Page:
• While working with another client that was dealing with a highly constrained plan, "Type of User" was the source of most of the constraints. Super-Users were allowed to perform all kinds of activities on the System Under Test. "Regular Users" were able to perform a far more limited number of actions. It made sense in that case to break the original combined plan into two separate plans; one plan for Admin User Scenarios and one plan for Regular User scenarios.
  • After determining where to split a plan, the next steps tend to be relatively straightforward:
    • If you're starting with one combined plan and want to break it into two plans, we would recommend these steps:
    • Start by creating 3 copies of the same plan:
      • Make a copy of the original combined plan so you can easily go back to an earlier known version if things start to go horribly wrong (or if you realize that the multiple plan strategy results in the creation of significantly more tests than the original single plan version)
      • Make a copy that you will modify for, e.g., "Regular User Scenarios"
      • Make a copy that you will modify for, e.g., "Admin User Scenarios"
    • Take advantage of Hexawise's Bulk Edit feature and tailor each plan as needed. 
      • Delete any unnecessary Parameters, Invalid Pairs, Married Pairs, Requirements, and Expected results
      • Add high-priority scenarios as necessary
 
What disadvantage might there be to multiple plans?
  • A potential disadvantage to a multiple plan approach is that it sometimes results in more tests generated than a single test plan approach would.

By: Justin Hunter on Aug 14, 2014

Hexawise helps team achieve the following qualitative benefits:

  

Not all of the benefits above can easily be quantified. So what should you do if you are tasked with creating a business case to support adoption of Hexawise? Simple:

  • Measure what happens when you create ~50 tests with your business as usual process; compare that to how long it takes to generate a set of ~25 tests with Hexawise.
  • Measure how long it takes to execute each sets of tests.
  • Measure how many unique defects you find executing each set of tests.
  • For typical findings, see these empirical benefit measurement studies.
  • Then put together a business case summary like the one below.  
    • The summary focuses primarily on the objectively measurable efficiency savings you measured.
    • The summary also breaks out valuable qualitative benefits into separate line items (to prevent those valuable - but difficult to quantify - benefits from being forgotten about).

 

By: Justin Hunter on Aug 11, 2014

I run into the same problem quite often: people have a hard time distinguishing between good and bad tests.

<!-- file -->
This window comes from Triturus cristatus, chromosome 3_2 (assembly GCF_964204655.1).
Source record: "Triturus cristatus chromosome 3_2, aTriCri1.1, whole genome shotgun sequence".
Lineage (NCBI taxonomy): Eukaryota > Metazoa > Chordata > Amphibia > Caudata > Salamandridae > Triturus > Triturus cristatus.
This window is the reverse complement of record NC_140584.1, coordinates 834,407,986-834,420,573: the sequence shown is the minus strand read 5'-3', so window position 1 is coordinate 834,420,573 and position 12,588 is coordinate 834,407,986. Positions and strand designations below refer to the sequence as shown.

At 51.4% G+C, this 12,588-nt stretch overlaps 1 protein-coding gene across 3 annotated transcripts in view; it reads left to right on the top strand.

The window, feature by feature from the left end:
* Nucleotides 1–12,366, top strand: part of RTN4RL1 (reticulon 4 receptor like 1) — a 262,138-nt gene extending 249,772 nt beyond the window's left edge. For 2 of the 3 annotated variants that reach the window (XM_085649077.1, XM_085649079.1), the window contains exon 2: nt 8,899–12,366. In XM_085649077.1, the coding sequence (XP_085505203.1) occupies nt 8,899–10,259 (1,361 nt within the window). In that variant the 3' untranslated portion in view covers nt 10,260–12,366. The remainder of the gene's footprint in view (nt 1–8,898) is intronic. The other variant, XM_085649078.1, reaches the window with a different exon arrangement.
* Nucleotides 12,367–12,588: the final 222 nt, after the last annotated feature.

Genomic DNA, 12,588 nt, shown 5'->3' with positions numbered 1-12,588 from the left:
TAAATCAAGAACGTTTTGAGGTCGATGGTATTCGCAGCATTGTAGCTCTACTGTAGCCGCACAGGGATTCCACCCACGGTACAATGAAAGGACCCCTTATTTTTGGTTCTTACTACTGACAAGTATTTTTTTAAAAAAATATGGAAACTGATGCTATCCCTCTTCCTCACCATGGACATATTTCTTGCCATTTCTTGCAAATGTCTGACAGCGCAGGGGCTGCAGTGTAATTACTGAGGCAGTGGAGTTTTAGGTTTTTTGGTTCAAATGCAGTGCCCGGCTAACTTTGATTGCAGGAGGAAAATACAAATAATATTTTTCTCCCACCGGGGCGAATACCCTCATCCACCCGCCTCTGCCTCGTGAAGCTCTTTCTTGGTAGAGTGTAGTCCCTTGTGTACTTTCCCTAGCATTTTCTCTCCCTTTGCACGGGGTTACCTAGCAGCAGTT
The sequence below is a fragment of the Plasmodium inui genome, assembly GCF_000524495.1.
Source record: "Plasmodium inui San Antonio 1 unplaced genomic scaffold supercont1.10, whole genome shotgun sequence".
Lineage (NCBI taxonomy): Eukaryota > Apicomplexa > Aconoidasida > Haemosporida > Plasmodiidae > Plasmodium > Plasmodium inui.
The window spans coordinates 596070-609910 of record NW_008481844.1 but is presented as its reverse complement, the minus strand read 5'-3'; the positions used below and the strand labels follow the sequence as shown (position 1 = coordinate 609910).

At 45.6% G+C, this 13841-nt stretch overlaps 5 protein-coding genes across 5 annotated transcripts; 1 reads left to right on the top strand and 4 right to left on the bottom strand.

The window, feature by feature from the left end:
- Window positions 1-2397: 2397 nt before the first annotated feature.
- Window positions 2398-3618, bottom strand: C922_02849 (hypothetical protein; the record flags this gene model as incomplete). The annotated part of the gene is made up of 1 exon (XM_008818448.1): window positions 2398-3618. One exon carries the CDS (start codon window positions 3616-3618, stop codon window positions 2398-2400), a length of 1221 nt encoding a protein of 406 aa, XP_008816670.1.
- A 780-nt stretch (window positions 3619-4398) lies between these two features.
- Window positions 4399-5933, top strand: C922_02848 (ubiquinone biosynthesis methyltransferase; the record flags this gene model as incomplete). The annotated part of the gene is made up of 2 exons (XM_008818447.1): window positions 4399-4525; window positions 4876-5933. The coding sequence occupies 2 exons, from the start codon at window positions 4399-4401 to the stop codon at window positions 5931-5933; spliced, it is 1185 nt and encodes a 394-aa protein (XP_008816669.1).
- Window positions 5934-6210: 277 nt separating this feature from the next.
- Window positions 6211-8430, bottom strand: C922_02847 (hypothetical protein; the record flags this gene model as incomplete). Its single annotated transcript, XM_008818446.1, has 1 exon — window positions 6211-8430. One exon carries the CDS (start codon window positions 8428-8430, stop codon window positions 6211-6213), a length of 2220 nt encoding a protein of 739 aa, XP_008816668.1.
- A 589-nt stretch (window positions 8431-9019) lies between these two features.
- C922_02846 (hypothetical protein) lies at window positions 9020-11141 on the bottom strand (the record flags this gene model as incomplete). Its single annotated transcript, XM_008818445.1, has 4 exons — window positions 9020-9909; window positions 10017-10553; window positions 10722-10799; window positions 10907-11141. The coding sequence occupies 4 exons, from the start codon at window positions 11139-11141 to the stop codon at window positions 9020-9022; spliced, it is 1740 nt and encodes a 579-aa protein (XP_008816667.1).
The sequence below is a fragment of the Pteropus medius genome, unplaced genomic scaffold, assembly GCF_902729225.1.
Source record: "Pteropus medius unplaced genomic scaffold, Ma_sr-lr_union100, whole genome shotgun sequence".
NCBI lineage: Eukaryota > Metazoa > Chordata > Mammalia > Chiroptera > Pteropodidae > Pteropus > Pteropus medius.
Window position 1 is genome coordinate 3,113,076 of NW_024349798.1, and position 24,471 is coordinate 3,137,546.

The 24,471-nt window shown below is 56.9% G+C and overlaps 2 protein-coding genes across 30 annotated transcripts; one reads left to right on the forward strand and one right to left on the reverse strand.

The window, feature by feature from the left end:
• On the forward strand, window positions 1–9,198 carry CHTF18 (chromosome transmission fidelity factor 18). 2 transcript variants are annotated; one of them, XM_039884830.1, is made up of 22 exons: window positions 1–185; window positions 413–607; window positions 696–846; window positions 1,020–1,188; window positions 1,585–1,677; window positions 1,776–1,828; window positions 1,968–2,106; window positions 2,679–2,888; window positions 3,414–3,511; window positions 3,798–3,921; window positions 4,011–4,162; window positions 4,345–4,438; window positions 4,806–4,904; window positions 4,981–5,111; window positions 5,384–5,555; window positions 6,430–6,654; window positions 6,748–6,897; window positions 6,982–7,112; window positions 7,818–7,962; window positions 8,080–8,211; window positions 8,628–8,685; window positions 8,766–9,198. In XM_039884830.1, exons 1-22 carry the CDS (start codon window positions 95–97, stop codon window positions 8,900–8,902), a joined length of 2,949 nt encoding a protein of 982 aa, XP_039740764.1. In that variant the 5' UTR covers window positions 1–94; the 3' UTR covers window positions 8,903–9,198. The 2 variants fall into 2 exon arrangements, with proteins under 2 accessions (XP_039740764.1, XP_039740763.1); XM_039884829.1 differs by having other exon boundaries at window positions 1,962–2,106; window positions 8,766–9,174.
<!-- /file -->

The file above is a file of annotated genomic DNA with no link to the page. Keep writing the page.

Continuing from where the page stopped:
So what are ‘bad tests’?

Bad tests are those that don’t make the tester learn as much as possible with each test step. Said another way: bad tests are repetitive.

Repetitive tests are time wasters. They make testing a mundane task to be completed. Repetitive tests  don’t emphasize the complexity inherent in most systems today. And they let things (read:  bugs, defects, faults) slip through into production.

Experiment Time!

Question: How bad are bad tests?

Research: (not much out there)

Hypothesis: Bad tests are deceptively bad.

Experiment:

  1. Choose some tests.
  2. Model their ideas in Hexawise.
  3. Lock-in bad tests as Requirements.
  4. Find out how many of the interactions bad tests cover.
  5. Then see how many tests are needed to cover all pairwise interactions.

Step 1: Choosing Tests

I took some tests that some testers all agreed cover the functionality that needed to be covered for the story they were testing.

Step 2: Test Designing

I sat down and analyzed them. Repetitive as any I’d seen. I sifted through them to pull out the main testing ideas. These I would use as parameters and values. I entered these into Hexawise. 

Step 3: Lock-in Bad Tests

I used our Requirements feature to lock-in their repetitive tests. So Hexawise would be forced to use their tests first (this would allow me to model how many interactions each of their tests covered)

Step 4: Analyzing Bad Tests

This is the chart Hexawise produced. In 30 tests, they covered 47% of the total possible pairwise interactions.

Before we go on: Do you notice that there are little plateaus? From Test 5 to 6, 7 to 8, 14 to 15, 20 to 21, 22 to 23, 26 to 27, and 29 to 30?  That means those were tests that did not include ANY new pairs. No new information could have been learned from those tests. Learning literally plateaued. 7 times. Nearly 1 out of 4 tests didn't teach the testers anything.